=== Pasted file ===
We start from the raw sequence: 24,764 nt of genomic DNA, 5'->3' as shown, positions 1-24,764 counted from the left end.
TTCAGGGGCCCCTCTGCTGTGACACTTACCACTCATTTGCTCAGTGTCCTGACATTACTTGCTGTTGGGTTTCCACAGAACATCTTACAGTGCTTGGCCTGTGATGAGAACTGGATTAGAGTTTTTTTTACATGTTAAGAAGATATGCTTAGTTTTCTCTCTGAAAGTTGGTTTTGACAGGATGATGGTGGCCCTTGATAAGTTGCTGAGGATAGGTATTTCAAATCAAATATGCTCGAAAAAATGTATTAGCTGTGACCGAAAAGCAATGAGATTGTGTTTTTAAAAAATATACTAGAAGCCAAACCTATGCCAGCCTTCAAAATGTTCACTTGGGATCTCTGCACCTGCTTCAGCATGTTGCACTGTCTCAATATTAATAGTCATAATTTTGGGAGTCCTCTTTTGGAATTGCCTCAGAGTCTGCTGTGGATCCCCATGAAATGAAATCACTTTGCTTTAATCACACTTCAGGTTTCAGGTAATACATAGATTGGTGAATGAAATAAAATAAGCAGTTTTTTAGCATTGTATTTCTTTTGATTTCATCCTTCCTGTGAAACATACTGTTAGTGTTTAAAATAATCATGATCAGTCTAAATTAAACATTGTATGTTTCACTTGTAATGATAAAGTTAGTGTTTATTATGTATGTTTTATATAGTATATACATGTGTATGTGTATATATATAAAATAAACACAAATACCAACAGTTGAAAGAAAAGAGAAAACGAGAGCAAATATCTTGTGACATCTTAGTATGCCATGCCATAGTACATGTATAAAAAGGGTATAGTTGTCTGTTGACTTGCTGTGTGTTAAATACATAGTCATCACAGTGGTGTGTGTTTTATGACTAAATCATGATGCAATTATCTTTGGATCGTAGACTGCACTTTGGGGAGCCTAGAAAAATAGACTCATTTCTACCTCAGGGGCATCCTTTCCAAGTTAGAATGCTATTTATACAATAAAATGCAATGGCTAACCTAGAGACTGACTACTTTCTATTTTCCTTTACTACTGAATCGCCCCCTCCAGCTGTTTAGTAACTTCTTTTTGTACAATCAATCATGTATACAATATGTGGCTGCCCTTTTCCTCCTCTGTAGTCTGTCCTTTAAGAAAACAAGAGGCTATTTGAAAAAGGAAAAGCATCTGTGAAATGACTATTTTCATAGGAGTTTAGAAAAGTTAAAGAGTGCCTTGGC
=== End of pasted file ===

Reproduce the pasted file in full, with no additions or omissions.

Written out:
We start from the raw sequence: 24,764 nt of genomic DNA, 5'->3' as shown, positions 1-24,764 counted from the left end.
TTCAGGGGCCCCTCTGCTGTGACACTTACCACTCATTTGCTCAGTGTCCTGACATTACTTGCTGTTGGGTTTCCACAGAACATCTTACAGTGCTTGGCCTGTGATGAGAACTGGATTAGAGTTTTTTTTACATGTTAAGAAGATATGCTTAGTTTTCTCTCTGAAAGTTGGTTTTGACAGGATGATGGTGGCCCTTGATAAGTTGCTGAGGATAGGTATTTCAAATCAAATATGCTCGAAAAAATGTATTAGCTGTGACCGAAAAGCAATGAGATTGTGTTTTTAAAAAATATACTAGAAGCCAAACCTATGCCAGCCTTCAAAATGTTCACTTGGGATCTCTGCACCTGCTTCAGCATGTTGCACTGTCTCAATATTAATAGTCATAATTTTGGGAGTCCTCTTTTGGAATTGCCTCAGAGTCTGCTGTGGATCCCCATGAAATGAAATCACTTTGCTTTAATCACACTTCAGGTTTCAGGTAATACATAGATTGGTGAATGAAATAAAATAAGCAGTTTTTTAGCATTGTATTTCTTTTGATTTCATCCTTCCTGTGAAACATACTGTTAGTGTTTAAAATAATCATGATCAGTCTAAATTAAACATTGTATGTTTCACTTGTAATGATAAAGTTAGTGTTTATTATGTATGTTTTATATAGTATATACATGTGTATGTGTATATATATAAAATAAACACAAATACCAACAGTTGAAAGAAAAGAGAAAACGAGAGCAAATATCTTGTGACATCTTAGTATGCCATGCCATAGTACATGTATAAAAAGGGTATAGTTGTCTGTTGACTTGCTGTGTGTTAAATACATAGTCATCACAGTGGTGTGTGTTTTATGACTAAATCATGATGCAATTATCTTTGGATCGTAGACTGCACTTTGGGGAGCCTAGAAAAATAGACTCATTTCTACCTCAGGGGCATCCTTTCCAAGTTAGAATGCTATTTATACAATAAAATGCAATGGCTAACCTAGAGACTGACTACTTTCTATTTTCCTTTACTACTGAATCGCCCCCTCCAGCTGTTTAGTAACTTCTTTTTGTACAATCAATCATGTATACAATATGTGGCTGCCCTTTTCCTCCTCTGTAGTCTGTCCTTTAAGAAAACAAGAGGCTATTTGAAAAAGGAAAAGCATCTGTGAAATGACTATTTTCATAGGAGTTTAGAAAAGTTAAAGAGTGCCTTGGC